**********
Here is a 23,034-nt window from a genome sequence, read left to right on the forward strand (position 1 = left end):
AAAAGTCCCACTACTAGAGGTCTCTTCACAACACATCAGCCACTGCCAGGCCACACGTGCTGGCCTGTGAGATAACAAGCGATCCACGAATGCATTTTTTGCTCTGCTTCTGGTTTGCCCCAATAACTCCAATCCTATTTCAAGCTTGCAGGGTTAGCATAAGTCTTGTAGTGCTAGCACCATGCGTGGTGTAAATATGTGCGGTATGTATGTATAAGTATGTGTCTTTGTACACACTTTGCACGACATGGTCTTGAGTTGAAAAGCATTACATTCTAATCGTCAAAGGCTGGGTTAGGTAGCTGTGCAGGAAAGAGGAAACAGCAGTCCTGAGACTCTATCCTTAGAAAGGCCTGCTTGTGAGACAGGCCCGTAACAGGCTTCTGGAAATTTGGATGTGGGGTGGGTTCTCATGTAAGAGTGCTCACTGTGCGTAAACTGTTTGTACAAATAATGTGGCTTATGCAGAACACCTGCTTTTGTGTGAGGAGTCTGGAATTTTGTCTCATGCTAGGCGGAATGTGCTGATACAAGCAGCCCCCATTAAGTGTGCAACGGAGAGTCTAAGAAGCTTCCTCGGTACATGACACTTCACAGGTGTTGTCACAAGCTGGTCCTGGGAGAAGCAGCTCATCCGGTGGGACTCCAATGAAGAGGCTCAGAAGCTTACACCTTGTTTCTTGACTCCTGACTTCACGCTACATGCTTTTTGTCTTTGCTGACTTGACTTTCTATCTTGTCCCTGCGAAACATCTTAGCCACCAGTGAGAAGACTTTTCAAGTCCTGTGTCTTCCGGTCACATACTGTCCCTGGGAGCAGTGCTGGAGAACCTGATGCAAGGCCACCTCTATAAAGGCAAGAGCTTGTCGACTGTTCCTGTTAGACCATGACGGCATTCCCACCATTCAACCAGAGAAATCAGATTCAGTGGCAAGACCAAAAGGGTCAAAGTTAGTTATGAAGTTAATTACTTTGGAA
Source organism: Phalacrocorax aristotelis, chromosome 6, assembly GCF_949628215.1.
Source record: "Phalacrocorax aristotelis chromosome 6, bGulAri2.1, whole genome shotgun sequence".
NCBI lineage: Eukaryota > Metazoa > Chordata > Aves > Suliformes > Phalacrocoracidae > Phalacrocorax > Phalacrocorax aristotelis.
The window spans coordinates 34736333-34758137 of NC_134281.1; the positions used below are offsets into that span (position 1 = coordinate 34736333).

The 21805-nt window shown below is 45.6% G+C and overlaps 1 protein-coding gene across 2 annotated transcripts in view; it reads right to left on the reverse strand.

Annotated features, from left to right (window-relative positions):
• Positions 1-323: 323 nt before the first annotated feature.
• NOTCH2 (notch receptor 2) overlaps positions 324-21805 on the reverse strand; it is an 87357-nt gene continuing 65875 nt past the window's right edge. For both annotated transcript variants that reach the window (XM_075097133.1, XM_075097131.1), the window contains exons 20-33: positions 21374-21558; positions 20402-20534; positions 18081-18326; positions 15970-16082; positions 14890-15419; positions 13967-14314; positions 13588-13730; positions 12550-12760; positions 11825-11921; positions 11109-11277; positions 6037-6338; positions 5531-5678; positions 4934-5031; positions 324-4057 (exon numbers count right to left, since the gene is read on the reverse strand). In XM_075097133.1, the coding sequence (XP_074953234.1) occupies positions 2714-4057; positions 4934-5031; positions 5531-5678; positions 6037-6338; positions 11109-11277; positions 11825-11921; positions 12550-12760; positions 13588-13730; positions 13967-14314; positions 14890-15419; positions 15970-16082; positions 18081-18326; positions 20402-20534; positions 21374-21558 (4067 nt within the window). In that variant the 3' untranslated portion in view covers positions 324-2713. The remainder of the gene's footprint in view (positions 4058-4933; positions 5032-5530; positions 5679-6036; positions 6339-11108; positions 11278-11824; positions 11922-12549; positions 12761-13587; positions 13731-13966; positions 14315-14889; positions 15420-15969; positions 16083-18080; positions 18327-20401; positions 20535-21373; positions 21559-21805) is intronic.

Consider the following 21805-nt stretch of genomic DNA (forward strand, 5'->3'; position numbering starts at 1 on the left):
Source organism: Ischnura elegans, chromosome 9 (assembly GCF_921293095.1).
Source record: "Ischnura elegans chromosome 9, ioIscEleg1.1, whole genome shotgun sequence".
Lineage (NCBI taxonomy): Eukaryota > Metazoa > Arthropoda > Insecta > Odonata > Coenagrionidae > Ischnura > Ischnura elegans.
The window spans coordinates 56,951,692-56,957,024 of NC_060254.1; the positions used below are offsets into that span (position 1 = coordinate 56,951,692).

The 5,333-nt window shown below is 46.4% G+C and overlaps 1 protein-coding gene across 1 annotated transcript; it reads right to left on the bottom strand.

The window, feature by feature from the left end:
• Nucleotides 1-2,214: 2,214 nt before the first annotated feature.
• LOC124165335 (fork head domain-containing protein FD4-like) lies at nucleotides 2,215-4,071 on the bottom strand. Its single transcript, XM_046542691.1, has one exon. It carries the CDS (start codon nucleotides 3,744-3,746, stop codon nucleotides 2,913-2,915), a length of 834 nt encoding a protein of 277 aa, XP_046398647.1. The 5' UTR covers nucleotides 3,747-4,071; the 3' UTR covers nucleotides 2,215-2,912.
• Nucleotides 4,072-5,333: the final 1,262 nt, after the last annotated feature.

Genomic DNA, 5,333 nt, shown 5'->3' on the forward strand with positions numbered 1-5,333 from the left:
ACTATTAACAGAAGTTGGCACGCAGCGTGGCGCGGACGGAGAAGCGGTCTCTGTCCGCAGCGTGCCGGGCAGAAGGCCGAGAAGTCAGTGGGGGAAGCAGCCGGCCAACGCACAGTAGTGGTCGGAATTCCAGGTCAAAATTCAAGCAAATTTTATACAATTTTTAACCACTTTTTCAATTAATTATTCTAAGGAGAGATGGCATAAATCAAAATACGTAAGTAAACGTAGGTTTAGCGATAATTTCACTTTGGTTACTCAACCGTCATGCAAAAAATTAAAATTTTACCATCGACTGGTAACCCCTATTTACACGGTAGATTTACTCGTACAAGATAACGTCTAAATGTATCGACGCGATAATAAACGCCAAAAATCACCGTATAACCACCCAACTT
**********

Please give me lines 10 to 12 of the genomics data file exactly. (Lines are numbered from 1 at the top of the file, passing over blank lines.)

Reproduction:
• NOTCH2 (notch receptor 2) overlaps positions 324-21805 on the reverse strand; it is an 87357-nt gene continuing 65875 nt past the window's right edge. For both annotated transcript variants that reach the window (XM_075097133.1, XM_075097131.1), the window contains exons 20-33: positions 21374-21558; positions 20402-20534; positions 18081-18326; positions 15970-16082; positions 14890-15419; positions 13967-14314; positions 13588-13730; positions 12550-12760; positions 11825-11921; positions 11109-11277; positions 6037-6338; positions 5531-5678; positions 4934-5031; positions 324-4057 (exon numbers count right to left, since the gene is read on the reverse strand). In XM_075097133.1, the coding sequence (XP_074953234.1) occupies positions 2714-4057; positions 4934-5031; positions 5531-5678; positions 6037-6338; positions 11109-11277; positions 11825-11921; positions 12550-12760; positions 13588-13730; positions 13967-14314; positions 14890-15419; positions 15970-16082; positions 18081-18326; positions 20402-20534; positions 21374-21558 (4067 nt within the window). In that variant the 3' untranslated portion in view covers positions 324-2713. The remainder of the gene's footprint in view (positions 4058-4933; positions 5032-5530; positions 5679-6036; positions 6339-11108; positions 11278-11824; positions 11922-12549; positions 12761-13587; positions 13731-13966; positions 14315-14889; positions 15420-15969; positions 16083-18080; positions 18327-20401; positions 20535-21373; positions 21559-21805) is intronic.

Consider the following 21805-nt stretch of genomic DNA (forward strand, 5'->3'; position numbering starts at 1 on the left):
Source organism: Ischnura elegans, chromosome 9 (assembly GCF_921293095.1).